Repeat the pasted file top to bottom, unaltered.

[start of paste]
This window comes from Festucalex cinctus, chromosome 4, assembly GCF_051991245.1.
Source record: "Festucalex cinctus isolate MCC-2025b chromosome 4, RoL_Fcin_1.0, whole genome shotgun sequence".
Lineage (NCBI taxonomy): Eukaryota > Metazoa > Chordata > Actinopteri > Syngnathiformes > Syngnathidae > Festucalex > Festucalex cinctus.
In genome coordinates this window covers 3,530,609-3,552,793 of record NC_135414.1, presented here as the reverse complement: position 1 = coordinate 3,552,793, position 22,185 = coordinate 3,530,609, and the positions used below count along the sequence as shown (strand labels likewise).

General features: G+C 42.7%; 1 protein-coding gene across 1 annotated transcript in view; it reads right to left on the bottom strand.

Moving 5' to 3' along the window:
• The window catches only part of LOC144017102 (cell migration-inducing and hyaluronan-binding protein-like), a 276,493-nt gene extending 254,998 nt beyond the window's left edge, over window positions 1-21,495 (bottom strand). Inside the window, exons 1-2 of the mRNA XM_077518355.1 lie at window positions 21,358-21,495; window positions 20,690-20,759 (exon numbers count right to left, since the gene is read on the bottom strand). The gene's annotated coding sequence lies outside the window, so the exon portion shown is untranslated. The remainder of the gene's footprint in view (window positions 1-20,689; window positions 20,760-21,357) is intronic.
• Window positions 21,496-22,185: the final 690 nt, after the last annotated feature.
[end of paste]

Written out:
This window comes from Festucalex cinctus, chromosome 4, assembly GCF_051991245.1.
Source record: "Festucalex cinctus isolate MCC-2025b chromosome 4, RoL_Fcin_1.0, whole genome shotgun sequence".
Lineage (NCBI taxonomy): Eukaryota > Metazoa > Chordata > Actinopteri > Syngnathiformes > Syngnathidae > Festucalex > Festucalex cinctus.
In genome coordinates this window covers 3,530,609-3,552,793 of record NC_135414.1, presented here as the reverse complement: position 1 = coordinate 3,552,793, position 22,185 = coordinate 3,530,609, and the positions used below count along the sequence as shown (strand labels likewise).

General features: G+C 42.7%; 1 protein-coding gene across 1 annotated transcript in view; it reads right to left on the bottom strand.

Moving 5' to 3' along the window:
• The window catches only part of LOC144017102 (cell migration-inducing and hyaluronan-binding protein-like), a 276,493-nt gene extending 254,998 nt beyond the window's left edge, over window positions 1-21,495 (bottom strand). Inside the window, exons 1-2 of the mRNA XM_077518355.1 lie at window positions 21,358-21,495; window positions 20,690-20,759 (exon numbers count right to left, since the gene is read on the bottom strand). The gene's annotated coding sequence lies outside the window, so the exon portion shown is untranslated. The remainder of the gene's footprint in view (window positions 1-20,689; window positions 20,760-21,357) is intronic.
• Window positions 21,496-22,185: the final 690 nt, after the last annotated feature.